I hope you'll indulge just a smidge of horn-tooting regarding my pre-election projections: Democratic gains in the House in the ballpark of 40 seats (I specified 36 on air Monday evening), Democratic gains of roughly half-a-dozen governorships, and a net Republican gain of maybe one US Senate seat.
Trump briefly sought to strike a statesmanlike tone in his first public remarks after the loss, praising House Democratic leader Nancy Pelosi for her hard work and envisioning "a handsome, bipartisan type of situation" on infrastructure investments and healthcare.
History was working against the president in the Senate: 2002 was the only midterm election in the past three decades when the party holding the White House gained Senate seats.
Of Pelosi, who with her party capturing the majority of seats Tuesday stands to become the next speaker of the House, Trump tweeted that she "deserves to be chosen Speaker of the House by Democrats", that "she has earned this great honor", and even suggested some Republicans could vote for her, if Democrats "give her a hard time".
The deal is meant to replace NAFTA, which President Donald Trump has threatened to withdraw from for several years. This could signal that voters saw the Kavanaugh hearings for what they were: a farce and an outrage committed by Democrats. In the 115th Congress, the Republicans controlled the House 235 to 193 and the Senate 51 to 47 with 2 Independents (both of whom caucus with the Left).
The new Democrat star was narrowly beaten by Ted Cruz in the Senate contest in the traditional Republican stronghold of Texas.
Democrats' third-most priority, by 40 percent of respondents, was the environment.
In the suburbs outside the nation's capital, Virginia Rep. Barbara Comstock - among the most endangered GOP incumbents, branded Barbara "Trumpstock" by Democrats - lost to Jennifer Wexton, a prosecutor and state legislator.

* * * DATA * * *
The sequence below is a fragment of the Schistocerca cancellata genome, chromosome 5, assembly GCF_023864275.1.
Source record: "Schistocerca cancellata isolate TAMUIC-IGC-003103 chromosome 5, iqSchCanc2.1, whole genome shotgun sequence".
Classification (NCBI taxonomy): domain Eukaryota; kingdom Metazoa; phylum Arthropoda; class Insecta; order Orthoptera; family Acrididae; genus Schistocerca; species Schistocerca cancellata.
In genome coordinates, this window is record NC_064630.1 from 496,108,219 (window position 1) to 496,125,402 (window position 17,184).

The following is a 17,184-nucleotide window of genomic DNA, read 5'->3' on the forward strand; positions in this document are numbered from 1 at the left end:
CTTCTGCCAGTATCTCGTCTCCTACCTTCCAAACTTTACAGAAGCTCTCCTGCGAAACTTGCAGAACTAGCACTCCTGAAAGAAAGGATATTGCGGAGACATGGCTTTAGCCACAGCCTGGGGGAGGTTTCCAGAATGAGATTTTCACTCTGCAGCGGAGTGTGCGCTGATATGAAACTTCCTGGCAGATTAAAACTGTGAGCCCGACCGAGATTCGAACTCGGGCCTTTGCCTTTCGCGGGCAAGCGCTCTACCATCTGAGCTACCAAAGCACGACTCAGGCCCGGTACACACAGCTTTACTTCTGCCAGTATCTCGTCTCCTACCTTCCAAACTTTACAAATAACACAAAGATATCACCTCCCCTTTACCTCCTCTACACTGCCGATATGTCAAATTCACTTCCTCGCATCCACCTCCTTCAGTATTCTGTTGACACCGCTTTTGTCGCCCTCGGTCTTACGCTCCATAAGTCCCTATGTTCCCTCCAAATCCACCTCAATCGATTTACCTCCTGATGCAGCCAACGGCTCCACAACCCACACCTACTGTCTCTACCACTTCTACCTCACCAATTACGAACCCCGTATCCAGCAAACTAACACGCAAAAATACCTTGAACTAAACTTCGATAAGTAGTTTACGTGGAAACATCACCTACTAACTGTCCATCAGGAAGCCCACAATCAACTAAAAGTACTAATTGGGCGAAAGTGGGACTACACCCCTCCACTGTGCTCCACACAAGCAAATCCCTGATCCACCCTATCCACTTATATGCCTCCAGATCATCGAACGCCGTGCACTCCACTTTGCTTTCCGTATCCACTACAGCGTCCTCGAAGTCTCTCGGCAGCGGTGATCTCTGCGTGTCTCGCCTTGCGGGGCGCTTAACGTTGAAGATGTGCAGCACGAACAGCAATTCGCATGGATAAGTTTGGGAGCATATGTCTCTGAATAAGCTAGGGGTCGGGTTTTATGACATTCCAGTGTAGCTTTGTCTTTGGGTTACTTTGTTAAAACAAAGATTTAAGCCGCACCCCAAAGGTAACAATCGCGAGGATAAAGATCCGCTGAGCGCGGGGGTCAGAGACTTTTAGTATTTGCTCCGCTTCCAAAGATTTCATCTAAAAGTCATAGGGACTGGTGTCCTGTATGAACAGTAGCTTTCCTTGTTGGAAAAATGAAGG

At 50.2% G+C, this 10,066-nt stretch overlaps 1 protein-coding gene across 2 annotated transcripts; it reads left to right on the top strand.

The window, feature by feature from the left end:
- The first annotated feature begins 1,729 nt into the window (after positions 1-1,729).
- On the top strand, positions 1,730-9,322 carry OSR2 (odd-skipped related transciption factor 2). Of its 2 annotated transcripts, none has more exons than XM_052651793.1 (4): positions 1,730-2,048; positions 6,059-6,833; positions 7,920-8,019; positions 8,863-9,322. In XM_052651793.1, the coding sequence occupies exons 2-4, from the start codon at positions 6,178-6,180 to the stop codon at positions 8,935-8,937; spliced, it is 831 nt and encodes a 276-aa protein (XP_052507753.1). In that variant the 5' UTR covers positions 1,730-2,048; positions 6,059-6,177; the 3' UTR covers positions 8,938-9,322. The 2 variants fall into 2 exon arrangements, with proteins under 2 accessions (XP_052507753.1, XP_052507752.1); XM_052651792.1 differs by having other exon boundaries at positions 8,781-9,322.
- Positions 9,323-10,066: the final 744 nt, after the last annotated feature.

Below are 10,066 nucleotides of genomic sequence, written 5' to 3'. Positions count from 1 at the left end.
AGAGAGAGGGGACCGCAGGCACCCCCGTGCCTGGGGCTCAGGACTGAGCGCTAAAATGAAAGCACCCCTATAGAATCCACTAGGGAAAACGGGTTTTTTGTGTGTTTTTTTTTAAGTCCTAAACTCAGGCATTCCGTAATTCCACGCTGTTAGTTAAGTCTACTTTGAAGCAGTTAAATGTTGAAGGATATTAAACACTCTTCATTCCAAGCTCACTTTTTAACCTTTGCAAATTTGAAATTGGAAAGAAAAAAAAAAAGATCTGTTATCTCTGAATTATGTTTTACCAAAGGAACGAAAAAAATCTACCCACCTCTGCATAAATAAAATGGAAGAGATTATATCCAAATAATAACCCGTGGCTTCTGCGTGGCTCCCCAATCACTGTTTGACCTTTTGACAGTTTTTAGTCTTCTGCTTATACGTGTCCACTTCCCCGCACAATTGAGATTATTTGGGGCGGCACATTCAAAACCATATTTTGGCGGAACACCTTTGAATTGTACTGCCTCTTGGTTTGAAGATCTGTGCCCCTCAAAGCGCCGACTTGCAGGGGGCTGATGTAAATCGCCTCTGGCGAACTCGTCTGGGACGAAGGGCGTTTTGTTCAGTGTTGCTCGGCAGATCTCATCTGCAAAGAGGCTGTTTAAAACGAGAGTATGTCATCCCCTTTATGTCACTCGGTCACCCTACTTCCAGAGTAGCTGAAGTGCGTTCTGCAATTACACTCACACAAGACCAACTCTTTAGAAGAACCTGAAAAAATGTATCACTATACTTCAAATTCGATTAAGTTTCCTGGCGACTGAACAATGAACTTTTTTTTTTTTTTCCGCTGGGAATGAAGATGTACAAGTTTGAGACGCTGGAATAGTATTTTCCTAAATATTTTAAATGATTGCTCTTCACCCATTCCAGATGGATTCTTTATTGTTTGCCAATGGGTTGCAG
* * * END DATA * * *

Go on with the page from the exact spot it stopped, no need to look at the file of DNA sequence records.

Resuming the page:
LePage vetoed bills five times that would have expanded the state's Medicaid system to an additional 70,000 low-income Mainers.
Democrats and Mills, the state's attorney general, campaigned largely on access to affordable health care, and Mills has vowed to enact the Medicaid expansion during her first days in office.
Plus, he said, Democrats have "nothing, zero", on him.
Said Tom Shields, a Republican political consultant and president of Lansing-based Marketing Resource Group Inc. said Whitmer "didn't do anything to upset the wave and stop it from coming".
Spire head coach says LaMelo Ball can be the No. 1 pick
He averaged 40.0 points, 13.8 rebounds, 11.0 assists and 3.6 steals per game during the inaugural domestic JBA season last summer. In doing so, he forfeited his amateur status making it so he would not be able to play college ball .
Governors - who head the executive branch in state governments - have been chosen in 36 out of 50 states.
Libby noted that often the only way the Legislature was able to extract information from LePage's administration was to use the Government Oversight Committee's subpoena powers to compel witnesses to appear before them.
"I think the message is, figure out what you can do together and do it", McConnell said, adding that the Affordable Care Act needs to be fixed but that any effort to fix the Obama-era law would have to be done "on a bipartisan basis".
The news is not all good for Trumpism.
The newly elected Republican opposes Medicaid expansion; South Dakota is one of 19 states to refuse the expansion, which would cover more than 40,000 of the state's most vulnerable residents. "This way, they'll come to me, we'll negotiate, maybe we'll make a deal, maybe we won't, that's possible".
Sen. Troy Jackson, D-Allagash, the current Senate minority leader and a likely candidate for Senate president, echoed Libby's sentiments in a news release early Wednesday. "And you can be damn sure that is what we intend to do in the ME state Senate".
"We'll know what we are doing and we'll do it right", she said. But she didn't want to have that embrace.
"This doesn't mean that we go looking for a fight, but it means that if we see a need to go forward we will, but that will be the work of our committees".
But in Georgia, Democrat Stacey Abrams - who was hoping to become the first black female governor in the United States - refused to concede as her Republican opponent Brian Kemp took a commanding lead after a bitter campaign.
LePage issued a prepared statement congratulating all the winners of Tuesday's elections. "Please hold that trust sacred". For that, I don't blame her.
The victories are sure to reinforce the mandate of a president who nationalized the midterm elections by rallying his supporters to vote for Republicans as though his "America First" agenda was on the ballot.
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